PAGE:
Australia has native bees - why keep European Bees in Australia?
We have been asked the question why beekeepers had to import European Honeybees to Australia as there are already over 1,600 species of native bees in Australia.
We don't claim to have the right answers but here are a few thoughts.
Most of the food plants for us and our animal stock, like Broccoli, Carrots, Peas, Beans, Blueberries, Raspberries, Blackberries, Strawberries, Cherries, Almonds, Apples, Apricots, Pears, Sunflowers, Canola, Cucumber, Pumpkins, Melons, Zucchini etc. have been introduced by the European settlers. These plants do not naturally occur in Australia.
European Honeybees are the natural pollinators for these crops as well as for the flowers we have also imported, therefore they are best suited for pollinating these plants.
Although Australian Native Bees can be found in most of Australia's diverse habitats, not all of them are suitable for crop pollination as they are not living in large colonies, most types of native bees are solitary bees. As we grow our crops in concentrated areas we also need the pollinating bees in those areas when required, which can only bee achieved when larger bee colonies, kept in beehives, can be transported.
Of the 1,600 species of wild bees native to Australia about 14 species are stingless. Some Stingless Bees have been "cultivated", i.e. kept in boxes which can be brought to the fields for pollination. Australian Stingless Bees however live only in the warmer (tropical) climates and the number of hives being kept by beekeepers at present is limited. Stingless bees are starting to be used for crop pollination of crops such as Macadamia and Avocado in Queensland and northern NSW. However, the vast majority of crop pollination in Australia is currently done by European honeybees.
And then there is the honey; mankind has had an interest in European Honeybees for thousands of years for their honey. As the honeybees originate from cooler climates they have developed the ability to gather and store great amounts of honey during the warm season to survive through the cold season. Bees from warm climates store very little honey if at all. And what is the reward for beekeeping without the honey?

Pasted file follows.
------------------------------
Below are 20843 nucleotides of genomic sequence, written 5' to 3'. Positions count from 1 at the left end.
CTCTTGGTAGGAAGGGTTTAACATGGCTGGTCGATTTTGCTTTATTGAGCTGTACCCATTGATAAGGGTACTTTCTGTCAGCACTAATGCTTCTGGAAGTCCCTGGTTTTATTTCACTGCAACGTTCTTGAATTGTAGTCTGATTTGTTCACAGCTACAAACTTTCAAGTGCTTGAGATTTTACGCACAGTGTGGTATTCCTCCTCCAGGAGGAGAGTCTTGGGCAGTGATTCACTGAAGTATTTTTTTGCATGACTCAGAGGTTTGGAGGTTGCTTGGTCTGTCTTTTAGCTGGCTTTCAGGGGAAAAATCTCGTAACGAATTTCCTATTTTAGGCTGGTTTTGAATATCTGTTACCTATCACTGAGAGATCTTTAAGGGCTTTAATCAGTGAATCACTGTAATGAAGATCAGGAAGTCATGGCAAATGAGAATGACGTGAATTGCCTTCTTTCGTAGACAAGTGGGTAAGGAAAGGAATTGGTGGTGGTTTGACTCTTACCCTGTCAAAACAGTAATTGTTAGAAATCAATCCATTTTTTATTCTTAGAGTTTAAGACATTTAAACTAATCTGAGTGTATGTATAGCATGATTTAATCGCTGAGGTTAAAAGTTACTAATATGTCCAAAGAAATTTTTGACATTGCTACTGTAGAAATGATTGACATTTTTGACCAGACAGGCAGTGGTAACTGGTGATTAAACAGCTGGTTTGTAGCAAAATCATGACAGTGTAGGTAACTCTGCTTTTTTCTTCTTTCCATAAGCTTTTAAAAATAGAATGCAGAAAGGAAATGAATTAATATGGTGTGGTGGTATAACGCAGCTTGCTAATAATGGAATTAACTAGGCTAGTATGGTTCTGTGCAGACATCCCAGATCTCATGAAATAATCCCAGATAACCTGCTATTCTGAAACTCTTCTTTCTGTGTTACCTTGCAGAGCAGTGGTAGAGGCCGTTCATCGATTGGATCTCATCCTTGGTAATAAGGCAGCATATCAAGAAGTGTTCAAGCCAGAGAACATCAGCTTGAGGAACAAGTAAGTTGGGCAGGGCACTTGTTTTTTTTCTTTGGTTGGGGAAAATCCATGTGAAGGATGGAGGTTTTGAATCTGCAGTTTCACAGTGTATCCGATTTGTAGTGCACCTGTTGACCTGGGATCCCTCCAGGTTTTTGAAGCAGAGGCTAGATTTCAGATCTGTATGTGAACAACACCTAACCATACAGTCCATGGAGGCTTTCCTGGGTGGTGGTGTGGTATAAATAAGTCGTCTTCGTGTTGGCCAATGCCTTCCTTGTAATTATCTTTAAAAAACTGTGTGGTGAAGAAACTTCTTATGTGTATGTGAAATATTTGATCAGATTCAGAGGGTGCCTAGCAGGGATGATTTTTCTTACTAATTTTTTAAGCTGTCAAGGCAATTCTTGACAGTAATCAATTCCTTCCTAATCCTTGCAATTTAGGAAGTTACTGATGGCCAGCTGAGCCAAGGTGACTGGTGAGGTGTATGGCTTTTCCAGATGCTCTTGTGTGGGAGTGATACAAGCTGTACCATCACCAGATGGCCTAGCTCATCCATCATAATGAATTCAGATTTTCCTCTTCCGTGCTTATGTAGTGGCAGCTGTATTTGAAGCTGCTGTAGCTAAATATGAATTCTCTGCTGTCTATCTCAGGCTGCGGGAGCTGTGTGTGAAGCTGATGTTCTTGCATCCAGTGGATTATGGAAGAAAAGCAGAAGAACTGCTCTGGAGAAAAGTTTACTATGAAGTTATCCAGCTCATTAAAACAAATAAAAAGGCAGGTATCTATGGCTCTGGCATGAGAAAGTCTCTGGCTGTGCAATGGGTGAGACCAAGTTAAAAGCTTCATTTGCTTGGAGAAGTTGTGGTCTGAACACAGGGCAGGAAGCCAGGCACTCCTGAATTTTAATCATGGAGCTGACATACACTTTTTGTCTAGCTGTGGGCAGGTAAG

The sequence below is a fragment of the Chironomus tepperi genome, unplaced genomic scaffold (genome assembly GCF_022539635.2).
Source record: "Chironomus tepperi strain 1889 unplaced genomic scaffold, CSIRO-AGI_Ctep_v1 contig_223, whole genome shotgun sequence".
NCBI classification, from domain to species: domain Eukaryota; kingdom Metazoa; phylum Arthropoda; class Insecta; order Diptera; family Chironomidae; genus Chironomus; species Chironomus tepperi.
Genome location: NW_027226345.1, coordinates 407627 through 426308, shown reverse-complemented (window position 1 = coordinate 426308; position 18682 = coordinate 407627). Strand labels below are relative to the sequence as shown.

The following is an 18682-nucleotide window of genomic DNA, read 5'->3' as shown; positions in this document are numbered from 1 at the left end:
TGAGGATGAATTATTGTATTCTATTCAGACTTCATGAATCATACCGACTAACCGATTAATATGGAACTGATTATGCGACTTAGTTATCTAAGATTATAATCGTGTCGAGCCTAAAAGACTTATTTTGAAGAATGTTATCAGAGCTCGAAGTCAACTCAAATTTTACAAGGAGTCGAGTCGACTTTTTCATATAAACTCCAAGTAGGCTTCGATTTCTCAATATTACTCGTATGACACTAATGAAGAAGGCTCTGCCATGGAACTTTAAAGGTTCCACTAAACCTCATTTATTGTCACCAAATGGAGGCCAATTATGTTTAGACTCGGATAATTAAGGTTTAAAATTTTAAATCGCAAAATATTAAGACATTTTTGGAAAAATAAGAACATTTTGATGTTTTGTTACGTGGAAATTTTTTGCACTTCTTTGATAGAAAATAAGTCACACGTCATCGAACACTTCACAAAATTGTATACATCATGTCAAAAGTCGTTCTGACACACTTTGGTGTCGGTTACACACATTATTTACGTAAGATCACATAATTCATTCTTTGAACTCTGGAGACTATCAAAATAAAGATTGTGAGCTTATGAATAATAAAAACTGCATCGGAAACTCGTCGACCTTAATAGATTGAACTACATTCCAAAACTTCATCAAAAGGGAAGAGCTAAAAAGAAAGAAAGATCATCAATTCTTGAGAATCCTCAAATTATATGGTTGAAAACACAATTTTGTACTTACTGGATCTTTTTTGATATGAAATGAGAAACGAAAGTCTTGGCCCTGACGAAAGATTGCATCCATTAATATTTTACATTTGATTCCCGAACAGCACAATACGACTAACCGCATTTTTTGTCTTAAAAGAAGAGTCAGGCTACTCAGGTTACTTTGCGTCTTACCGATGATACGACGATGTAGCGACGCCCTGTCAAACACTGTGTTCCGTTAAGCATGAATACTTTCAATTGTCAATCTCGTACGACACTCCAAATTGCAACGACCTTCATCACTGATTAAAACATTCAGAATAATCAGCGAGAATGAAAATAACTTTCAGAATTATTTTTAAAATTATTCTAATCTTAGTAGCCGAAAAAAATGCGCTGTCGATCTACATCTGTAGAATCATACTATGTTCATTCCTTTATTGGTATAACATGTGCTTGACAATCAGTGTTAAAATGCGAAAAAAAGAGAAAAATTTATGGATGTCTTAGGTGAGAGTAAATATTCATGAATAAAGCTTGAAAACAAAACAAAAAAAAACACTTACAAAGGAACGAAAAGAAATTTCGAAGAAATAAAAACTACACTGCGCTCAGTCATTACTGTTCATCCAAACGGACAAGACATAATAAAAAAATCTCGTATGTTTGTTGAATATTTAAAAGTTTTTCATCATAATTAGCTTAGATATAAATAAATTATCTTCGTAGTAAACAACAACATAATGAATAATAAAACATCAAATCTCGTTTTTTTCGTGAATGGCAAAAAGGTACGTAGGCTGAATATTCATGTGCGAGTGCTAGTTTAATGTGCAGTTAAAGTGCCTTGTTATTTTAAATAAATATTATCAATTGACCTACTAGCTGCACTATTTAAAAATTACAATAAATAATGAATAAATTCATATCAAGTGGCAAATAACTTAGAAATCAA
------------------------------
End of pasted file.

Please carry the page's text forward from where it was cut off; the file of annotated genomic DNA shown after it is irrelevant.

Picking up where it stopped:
The Australian stingless bees only store about 1 kg of honey per year in their hives. A small niche industry is starting in Australia with this tangy 'Sugarbag' honey. However, the stingless bees cannot produce enough honey to supply Australia's large scale commercial needs. In comparison, on average here in Australia European Honeybees store 70 to 100 kg of honey per year in their hive. (World record is over 300 kg)
There is also a research program at the University of Adelaide right now working on the domestication of native blue banded bees for pollination of greenhouse tomatoes. It will be some years though before these bees are available commercially.
Native Australian stingless bees are under threat from human development. Bob the Bee Man aims to rescue and relocate colonies of the stingless native bees of Australia - his website is especially for tree loppers and vegetation management workers, firewood cutters, earthmoving contractors, timber getters of all types and the farming community.
You find good information on Australia's Stingless Bees in an article "Stingless bee rescue" in ABC Science, published 08 May 2003.
There is a role in Australia's future for the use of both European honeybees and native bees. They have different strengths and weaknesses in crop pollination and Australia would benefit from having commercially available stocks of both European bees and native bees. Likewise, the Sugarbag honey will become a useful niche bush tucker type industry for Australia but due to its limited volume will never replace honey production by European bees.
Many thanks to Anne Dollin from Aussie Bee for her contributions about Australian native bees!